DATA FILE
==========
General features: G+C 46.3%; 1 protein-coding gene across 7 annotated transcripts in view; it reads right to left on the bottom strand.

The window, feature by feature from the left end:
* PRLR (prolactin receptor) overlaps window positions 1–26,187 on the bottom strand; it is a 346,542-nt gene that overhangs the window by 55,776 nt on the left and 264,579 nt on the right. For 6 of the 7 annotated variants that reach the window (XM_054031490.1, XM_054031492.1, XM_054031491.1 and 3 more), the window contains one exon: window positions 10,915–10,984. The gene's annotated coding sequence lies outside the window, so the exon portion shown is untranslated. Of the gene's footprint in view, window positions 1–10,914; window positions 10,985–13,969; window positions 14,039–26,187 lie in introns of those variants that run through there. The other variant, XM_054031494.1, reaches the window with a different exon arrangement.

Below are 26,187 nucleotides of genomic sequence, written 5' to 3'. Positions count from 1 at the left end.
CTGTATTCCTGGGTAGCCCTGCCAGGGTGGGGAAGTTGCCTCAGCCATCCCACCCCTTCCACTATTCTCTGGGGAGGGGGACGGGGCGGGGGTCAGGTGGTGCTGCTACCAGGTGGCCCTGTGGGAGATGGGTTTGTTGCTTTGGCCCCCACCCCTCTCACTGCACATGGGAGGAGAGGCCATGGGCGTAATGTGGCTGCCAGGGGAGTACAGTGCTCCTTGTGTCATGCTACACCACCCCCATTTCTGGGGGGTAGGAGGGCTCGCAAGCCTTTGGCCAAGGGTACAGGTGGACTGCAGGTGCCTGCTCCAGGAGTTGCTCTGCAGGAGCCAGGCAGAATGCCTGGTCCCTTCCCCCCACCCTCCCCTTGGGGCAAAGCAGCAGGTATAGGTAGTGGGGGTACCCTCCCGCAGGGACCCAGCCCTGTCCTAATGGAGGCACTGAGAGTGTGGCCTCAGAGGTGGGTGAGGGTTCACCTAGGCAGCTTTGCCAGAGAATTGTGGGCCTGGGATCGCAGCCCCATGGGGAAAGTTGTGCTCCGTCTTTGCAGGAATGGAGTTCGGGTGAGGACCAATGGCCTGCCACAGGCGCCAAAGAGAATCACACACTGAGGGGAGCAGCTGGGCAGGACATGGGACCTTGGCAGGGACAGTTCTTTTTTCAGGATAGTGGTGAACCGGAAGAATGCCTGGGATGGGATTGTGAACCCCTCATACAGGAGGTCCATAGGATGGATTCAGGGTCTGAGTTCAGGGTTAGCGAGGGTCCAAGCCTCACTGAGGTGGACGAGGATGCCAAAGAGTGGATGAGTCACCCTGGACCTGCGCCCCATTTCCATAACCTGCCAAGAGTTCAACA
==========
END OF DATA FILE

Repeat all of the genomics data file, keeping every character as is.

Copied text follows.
General features: G+C 46.3%; 1 protein-coding gene across 7 annotated transcripts in view; it reads right to left on the bottom strand.

The window, feature by feature from the left end:
* PRLR (prolactin receptor) overlaps window positions 1–26,187 on the bottom strand; it is a 346,542-nt gene that overhangs the window by 55,776 nt on the left and 264,579 nt on the right. For 6 of the 7 annotated variants that reach the window (XM_054031490.1, XM_054031492.1, XM_054031491.1 and 3 more), the window contains one exon: window positions 10,915–10,984. The gene's annotated coding sequence lies outside the window, so the exon portion shown is untranslated. Of the gene's footprint in view, window positions 1–10,914; window positions 10,985–13,969; window positions 14,039–26,187 lie in introns of those variants that run through there. The other variant, XM_054031494.1, reaches the window with a different exon arrangement.

Below are 26,187 nucleotides of genomic sequence, written 5' to 3'. Positions count from 1 at the left end.
CTGTATTCCTGGGTAGCCCTGCCAGGGTGGGGAAGTTGCCTCAGCCATCCCACCCCTTCCACTATTCTCTGGGGAGGGGGACGGGGCGGGGGTCAGGTGGTGCTGCTACCAGGTGGCCCTGTGGGAGATGGGTTTGTTGCTTTGGCCCCCACCCCTCTCACTGCACATGGGAGGAGAGGCCATGGGCGTAATGTGGCTGCCAGGGGAGTACAGTGCTCCTTGTGTCATGCTACACCACCCCCATTTCTGGGGGGTAGGAGGGCTCGCAAGCCTTTGGCCAAGGGTACAGGTGGACTGCAGGTGCCTGCTCCAGGAGTTGCTCTGCAGGAGCCAGGCAGAATGCCTGGTCCCTTCCCCCCACCCTCCCCTTGGGGCAAAGCAGCAGGTATAGGTAGTGGGGGTACCCTCCCGCAGGGACCCAGCCCTGTCCTAATGGAGGCACTGAGAGTGTGGCCTCAGAGGTGGGTGAGGGTTCACCTAGGCAGCTTTGCCAGAGAATTGTGGGCCTGGGATCGCAGCCCCATGGGGAAAGTTGTGCTCCGTCTTTGCAGGAATGGAGTTCGGGTGAGGACCAATGGCCTGCCACAGGCGCCAAAGAGAATCACACACTGAGGGGAGCAGCTGGGCAGGACATGGGACCTTGGCAGGGACAGTTCTTTTTTCAGGATAGTGGTGAACCGGAAGAATGCCTGGGATGGGATTGTGAACCCCTCATACAGGAGGTCCATAGGATGGATTCAGGGTCTGAGTTCAGGGTTAGCGAGGGTCCAAGCCTCACTGAGGTGGACGAGGATGCCAAAGAGTGGATGAGTCACCCTGGACCTGCGCCCCATTTCCATAACCTGCCAAGAGTTCAACA